How do journalists decide which distant sources they can use, asks Florian Wintterlin, of University of Muenster. Wintterlin interviewed 12 German journalists, whose work often involves using distant sources, such as social media accounts posting from Syria.
Verification of information is still valued by the journalists, but often the journalists lack the time and other resources to do it. Especially in cases of high-impact breaking news, newsrooms often want to get the information out as soon as possible. When verification is not an option, journalists need to choose whether or not they can trust their sources – but what do they base that trust on?
Journalists first try and assess the perceived trustworthiness of the source, for example whether it is associated with a reputable organisation. Sometimes there is neither time for verification nor information on the source’s trustworthiness. In cases like these, journalists have to rely on their “gut instinct”, Wintterlin writes.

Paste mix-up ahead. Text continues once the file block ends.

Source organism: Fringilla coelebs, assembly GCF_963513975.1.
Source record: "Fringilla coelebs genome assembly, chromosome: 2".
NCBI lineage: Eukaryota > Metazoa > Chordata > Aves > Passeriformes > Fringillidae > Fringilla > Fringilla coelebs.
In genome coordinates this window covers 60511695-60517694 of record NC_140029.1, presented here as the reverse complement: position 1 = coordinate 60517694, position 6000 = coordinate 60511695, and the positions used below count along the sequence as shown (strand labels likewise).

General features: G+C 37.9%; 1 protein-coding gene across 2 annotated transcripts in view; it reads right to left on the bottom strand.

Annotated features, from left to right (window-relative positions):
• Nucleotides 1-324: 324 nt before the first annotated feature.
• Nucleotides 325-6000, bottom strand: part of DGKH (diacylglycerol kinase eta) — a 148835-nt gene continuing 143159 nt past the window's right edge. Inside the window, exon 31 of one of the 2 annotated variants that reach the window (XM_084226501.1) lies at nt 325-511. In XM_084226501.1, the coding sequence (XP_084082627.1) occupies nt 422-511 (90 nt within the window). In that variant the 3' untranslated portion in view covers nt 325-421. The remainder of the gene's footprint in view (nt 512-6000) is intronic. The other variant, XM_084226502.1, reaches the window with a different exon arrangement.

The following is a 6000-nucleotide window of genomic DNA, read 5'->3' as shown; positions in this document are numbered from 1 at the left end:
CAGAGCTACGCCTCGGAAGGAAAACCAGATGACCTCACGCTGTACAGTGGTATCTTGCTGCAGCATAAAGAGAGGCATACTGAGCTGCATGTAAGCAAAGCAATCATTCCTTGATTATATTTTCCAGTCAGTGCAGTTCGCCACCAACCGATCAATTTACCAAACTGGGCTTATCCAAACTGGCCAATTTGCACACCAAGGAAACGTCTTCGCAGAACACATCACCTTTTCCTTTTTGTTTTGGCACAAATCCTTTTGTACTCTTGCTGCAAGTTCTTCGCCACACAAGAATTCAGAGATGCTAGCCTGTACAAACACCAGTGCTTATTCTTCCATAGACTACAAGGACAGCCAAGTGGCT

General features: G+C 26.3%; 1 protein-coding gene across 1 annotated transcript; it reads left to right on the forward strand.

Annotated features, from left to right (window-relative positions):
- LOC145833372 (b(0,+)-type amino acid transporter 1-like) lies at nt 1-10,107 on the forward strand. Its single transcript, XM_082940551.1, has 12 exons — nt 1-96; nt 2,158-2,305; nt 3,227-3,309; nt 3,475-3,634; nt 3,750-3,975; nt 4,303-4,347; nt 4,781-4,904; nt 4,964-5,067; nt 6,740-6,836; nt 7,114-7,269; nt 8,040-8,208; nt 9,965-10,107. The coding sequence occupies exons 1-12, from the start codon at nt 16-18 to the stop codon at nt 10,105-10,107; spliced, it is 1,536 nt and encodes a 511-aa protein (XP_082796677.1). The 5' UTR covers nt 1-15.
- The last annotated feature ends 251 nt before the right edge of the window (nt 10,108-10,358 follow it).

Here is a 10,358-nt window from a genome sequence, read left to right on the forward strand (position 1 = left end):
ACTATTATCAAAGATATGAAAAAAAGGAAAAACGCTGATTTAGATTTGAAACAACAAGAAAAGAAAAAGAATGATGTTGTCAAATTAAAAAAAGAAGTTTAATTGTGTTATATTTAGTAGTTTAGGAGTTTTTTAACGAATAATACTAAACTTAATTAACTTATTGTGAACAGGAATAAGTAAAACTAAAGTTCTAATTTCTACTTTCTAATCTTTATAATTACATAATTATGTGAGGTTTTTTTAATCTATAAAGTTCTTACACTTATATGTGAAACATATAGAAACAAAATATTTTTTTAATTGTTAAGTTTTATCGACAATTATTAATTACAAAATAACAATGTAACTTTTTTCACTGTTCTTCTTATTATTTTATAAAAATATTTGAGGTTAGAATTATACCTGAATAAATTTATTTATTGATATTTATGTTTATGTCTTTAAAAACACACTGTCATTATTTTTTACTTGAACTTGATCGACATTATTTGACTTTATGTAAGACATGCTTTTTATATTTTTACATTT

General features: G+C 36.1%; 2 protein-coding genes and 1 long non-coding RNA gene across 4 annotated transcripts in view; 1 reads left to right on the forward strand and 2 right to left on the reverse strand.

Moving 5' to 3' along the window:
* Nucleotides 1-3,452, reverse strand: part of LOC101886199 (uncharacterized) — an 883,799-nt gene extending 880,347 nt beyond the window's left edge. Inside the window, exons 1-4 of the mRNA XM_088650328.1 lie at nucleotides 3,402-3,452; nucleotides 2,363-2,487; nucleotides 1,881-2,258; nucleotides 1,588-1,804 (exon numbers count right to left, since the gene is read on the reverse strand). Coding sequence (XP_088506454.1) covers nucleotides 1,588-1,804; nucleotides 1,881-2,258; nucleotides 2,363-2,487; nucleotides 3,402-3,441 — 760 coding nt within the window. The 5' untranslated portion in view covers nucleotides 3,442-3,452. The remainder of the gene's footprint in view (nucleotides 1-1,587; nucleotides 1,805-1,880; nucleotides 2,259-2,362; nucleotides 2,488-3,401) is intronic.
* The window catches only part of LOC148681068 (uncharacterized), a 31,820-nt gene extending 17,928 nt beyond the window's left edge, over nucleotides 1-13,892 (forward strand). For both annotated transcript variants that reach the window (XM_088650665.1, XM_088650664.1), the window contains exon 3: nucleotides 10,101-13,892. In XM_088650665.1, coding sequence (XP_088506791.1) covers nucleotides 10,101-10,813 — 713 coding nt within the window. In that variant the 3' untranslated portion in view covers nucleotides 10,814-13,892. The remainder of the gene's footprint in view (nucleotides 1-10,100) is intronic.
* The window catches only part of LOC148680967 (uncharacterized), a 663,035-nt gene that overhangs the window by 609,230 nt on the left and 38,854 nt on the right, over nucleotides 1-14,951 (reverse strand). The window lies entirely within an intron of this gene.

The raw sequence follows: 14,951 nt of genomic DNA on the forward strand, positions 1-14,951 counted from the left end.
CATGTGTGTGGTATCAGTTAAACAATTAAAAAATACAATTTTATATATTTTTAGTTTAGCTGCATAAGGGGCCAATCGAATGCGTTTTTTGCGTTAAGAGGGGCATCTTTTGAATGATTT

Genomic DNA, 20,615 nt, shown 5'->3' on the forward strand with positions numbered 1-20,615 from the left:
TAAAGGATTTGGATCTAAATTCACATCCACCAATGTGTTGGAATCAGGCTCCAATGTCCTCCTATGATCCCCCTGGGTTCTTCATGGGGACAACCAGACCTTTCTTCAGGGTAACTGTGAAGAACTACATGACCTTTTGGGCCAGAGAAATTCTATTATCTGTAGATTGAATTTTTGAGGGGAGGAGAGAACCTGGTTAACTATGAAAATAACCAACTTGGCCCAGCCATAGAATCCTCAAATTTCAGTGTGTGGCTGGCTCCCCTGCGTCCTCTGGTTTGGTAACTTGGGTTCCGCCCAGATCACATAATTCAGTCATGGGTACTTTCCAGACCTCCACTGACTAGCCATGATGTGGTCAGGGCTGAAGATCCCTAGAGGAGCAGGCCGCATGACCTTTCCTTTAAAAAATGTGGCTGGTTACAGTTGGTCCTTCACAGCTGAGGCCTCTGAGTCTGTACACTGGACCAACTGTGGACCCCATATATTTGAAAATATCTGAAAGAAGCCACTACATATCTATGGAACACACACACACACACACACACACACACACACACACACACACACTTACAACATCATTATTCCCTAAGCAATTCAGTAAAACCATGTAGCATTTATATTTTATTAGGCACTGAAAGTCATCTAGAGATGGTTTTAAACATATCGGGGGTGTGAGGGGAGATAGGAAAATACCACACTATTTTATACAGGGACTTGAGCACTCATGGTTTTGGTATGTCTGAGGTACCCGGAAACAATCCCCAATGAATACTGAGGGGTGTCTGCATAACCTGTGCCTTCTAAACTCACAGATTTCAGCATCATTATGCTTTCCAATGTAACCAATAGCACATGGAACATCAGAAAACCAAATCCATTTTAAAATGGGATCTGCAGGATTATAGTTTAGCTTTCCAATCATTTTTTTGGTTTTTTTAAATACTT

Altogether, the use of unverified sources is based on “reflexive trust” – a combination of trustworthiness assessment and risk assessment, both contrasted with available time and resources.
The article “Trust in distant sources” was published by the journal Journalism. It is available online on the publisher’s website (free abstract).
Picture: Untitled by tookapic, licence CC0 1.0.